Jesus also validates Paul’s decision. After being arrested, threatened, and in danger for his life, Jesus appears to him, reminding him that Paul need not fear for God would get him to Rome to preach his gospel (Acts 23:11). Not one word is spoken by Paul of regret for going to Jerusalem, nor by God of correction or rebuke for Paul’s decision.

What is interesting is that we have a clue that Paul may have known of his impending arrest, not just from the prophecies in Acts 21 and not only before that on the way to Jerusalem (Acts 20:25), but even before he left to go to Jerusalem. Paul wrote Romans back in Corinth before embarking on the trip to Jerusalem. And in the first chapter of Romans, Paul writes, “Now I want you to know, brothers, that I often planned to come to you (but was prevented until now)” (1:13). Paul understood as he penned that opening that he was no longer prevented from going to Rome. I believe it was even as early as this when Paul recognized he would soon be going to Rome as a prisoner.

The importance, then, of finding out when Paul wrote this letter shows itself in part in the knowledge Paul had of his missionary work ending and his imprisonment beginning. As we approach the why—the reason—for his writing Romans, this fact of impending imprisonment must factor in both his decision to write and what he would be saying.

When Paul entered any city, during his missionary travels, he always went first to the synagogue to explain the fulfillment of God’s promises through the Jews. He helped the Jews understand that relationship with God didn’t depend on those signs—those works—that marked them as Jews (e.g., circumcision, sacrifices, and performing works of the Law). Those things were mere signs pointing toward perfect fulfillment in Christ in which faith in God’s Word was key. It had always been that way from the fall. It was especially evident in the covenant relationship based on Abraham’s faith. And now with the full revelation complete by the Word becoming flesh, faith was fulfilled in the atonement brought by Christ. This message was the gospel Paul preached.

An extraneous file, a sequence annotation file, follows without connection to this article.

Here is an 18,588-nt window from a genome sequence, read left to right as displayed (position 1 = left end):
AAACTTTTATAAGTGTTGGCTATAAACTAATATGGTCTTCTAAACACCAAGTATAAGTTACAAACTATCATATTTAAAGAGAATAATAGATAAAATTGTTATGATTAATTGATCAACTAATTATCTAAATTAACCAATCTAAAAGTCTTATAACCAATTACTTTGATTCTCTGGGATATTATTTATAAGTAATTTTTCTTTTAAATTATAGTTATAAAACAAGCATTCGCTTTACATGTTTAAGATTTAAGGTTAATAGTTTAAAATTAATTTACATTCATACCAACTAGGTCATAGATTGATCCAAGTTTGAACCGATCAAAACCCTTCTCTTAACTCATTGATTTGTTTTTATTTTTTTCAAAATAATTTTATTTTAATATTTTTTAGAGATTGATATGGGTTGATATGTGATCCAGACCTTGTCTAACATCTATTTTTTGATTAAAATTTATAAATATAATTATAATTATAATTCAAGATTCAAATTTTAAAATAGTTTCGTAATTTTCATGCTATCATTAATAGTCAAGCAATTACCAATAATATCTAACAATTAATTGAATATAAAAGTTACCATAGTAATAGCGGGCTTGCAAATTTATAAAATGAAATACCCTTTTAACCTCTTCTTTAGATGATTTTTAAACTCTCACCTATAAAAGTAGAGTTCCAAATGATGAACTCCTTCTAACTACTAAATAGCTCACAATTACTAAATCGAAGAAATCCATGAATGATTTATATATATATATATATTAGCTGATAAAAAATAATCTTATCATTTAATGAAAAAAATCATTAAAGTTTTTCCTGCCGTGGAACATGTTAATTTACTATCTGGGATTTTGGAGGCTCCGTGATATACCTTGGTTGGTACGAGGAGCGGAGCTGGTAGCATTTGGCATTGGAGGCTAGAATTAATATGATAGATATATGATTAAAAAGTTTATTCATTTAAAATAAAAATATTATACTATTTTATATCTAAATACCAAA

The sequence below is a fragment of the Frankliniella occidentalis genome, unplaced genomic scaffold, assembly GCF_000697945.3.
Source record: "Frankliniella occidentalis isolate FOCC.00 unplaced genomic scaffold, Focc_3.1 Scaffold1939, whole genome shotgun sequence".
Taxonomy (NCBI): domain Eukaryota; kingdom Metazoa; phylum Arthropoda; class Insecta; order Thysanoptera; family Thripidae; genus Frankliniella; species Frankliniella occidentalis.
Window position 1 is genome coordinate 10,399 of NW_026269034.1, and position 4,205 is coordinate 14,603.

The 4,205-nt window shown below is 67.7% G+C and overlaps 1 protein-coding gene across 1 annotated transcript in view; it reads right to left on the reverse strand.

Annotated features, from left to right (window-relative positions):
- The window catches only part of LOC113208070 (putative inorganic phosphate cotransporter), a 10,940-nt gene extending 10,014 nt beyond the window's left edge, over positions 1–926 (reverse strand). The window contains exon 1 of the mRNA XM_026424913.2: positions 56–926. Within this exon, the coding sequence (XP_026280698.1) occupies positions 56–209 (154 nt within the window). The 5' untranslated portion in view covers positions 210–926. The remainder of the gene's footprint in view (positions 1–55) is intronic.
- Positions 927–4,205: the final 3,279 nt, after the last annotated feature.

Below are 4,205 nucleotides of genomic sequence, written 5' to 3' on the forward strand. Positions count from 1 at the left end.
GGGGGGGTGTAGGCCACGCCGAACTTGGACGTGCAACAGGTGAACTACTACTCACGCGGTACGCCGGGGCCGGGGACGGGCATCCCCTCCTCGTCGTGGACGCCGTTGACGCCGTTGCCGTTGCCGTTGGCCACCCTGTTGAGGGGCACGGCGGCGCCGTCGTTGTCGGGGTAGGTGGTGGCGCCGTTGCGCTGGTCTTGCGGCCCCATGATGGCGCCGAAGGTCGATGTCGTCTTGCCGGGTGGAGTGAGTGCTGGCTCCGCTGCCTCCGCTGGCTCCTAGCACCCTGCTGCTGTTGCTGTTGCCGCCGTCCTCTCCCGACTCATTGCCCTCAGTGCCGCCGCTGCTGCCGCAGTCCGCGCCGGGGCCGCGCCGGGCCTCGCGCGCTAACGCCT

Now imagine Paul in Corinth, knowing he would be going to another city where he had never been. According to his practice he probably would find synagogues in which he could declare this gospel to the Jew first (Rom 1:16). But Paul knew something else: he would not enter Rome as a free man. He would be under arrest, not able to move about as he had elsewhere. And so Paul decides that he must fulfill delivery of his message, as he always did in every other city, not by word of mouth, but rather by letter. What we have in Romans—this most doctrinal of his doctrinal epistles—contains, I believe, his opening messages that he had been accustomed to preaching throughout the Greek world in his travels.

 

Now, everyone recognizes that the book of Romans has much to say about salvation. But there is also perspective we must understand on this point. Paul was not writing to the unsaved. Verses 6 and 7 of chapter 1 very definitely indicate that his message was to Christians. Thus, the perspective of salvation he writes about is not to get people saved, but rather to have them understand their relationship with God because of salvation. It is that perspective that we need to come to grips with more if we are to understand Paul’s logical progression correctly as we move into the book.